Nothing tickles the fancy of Nerima, the chief executive and founder of Siasa Place, more than politics.
At Jacksonville State University in Alabama, US, where she studied communication, Nerima was president of international students.
‘‘I did my Master’s degree in Public Administration. I could discuss politics all day and put people in a corner,’’ she says, laughing.
"I am the most fun and laid-back person in my circle. I am also very prayerful. "
Politics is also why she is mostly misunderstood by people. ‘‘They imagine I am too stiff. But I am the most fun and laid-back person in my circle. I am also very prayerful. I have a prayer mentor.’’
Siasa Place, which she founded in 2015, promotes young people’s participation in democratic processes through research, training, civic education, and networking.
Her political inclination runs in the family line. Her grandfather, father, and uncle (Busia Senator Amos Wako) have been on the political scene for decades. ‘‘I would watch the news and debate politics with them from when I was young,’’ she says.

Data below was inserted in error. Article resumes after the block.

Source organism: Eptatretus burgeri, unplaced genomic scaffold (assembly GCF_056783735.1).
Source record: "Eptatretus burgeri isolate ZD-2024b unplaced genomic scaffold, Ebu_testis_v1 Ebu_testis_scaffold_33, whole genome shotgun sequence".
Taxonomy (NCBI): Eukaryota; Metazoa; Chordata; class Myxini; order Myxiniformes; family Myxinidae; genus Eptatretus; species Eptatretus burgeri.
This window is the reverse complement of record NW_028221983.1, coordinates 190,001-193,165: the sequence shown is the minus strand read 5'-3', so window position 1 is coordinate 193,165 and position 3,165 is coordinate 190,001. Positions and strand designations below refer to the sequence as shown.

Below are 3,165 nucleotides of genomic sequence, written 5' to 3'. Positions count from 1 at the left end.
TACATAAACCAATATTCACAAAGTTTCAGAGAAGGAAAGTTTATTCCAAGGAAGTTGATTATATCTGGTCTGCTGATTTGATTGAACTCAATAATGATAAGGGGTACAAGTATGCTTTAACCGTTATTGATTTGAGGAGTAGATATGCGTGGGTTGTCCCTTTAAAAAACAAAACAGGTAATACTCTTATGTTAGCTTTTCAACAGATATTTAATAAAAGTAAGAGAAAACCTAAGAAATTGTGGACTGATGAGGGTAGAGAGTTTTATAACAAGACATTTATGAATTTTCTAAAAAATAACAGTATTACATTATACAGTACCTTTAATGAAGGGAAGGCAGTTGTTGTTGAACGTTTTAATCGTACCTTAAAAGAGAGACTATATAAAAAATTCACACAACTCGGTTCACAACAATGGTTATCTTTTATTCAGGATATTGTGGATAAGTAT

But it is at university that she understood the dynamics of politics. ‘‘My school was predominantly white. I had to ride on the support of the African and Asian communities to sail through, especially since I had minimal resources. This made me appreciate the value of mobilisation.’’
Her political engagements have taught her ‘‘that I am more resilient and consistent than I have cared to admit before. I did not imagine the organisation would grow to where it is.’’
She notes that young people’s political detachment ‘‘hurts’’ and that Kenyans should start to ask tough questions sooner.
Nerima is married to a politician and is a mother of one. ‘‘I have experienced politics from within and from without.’’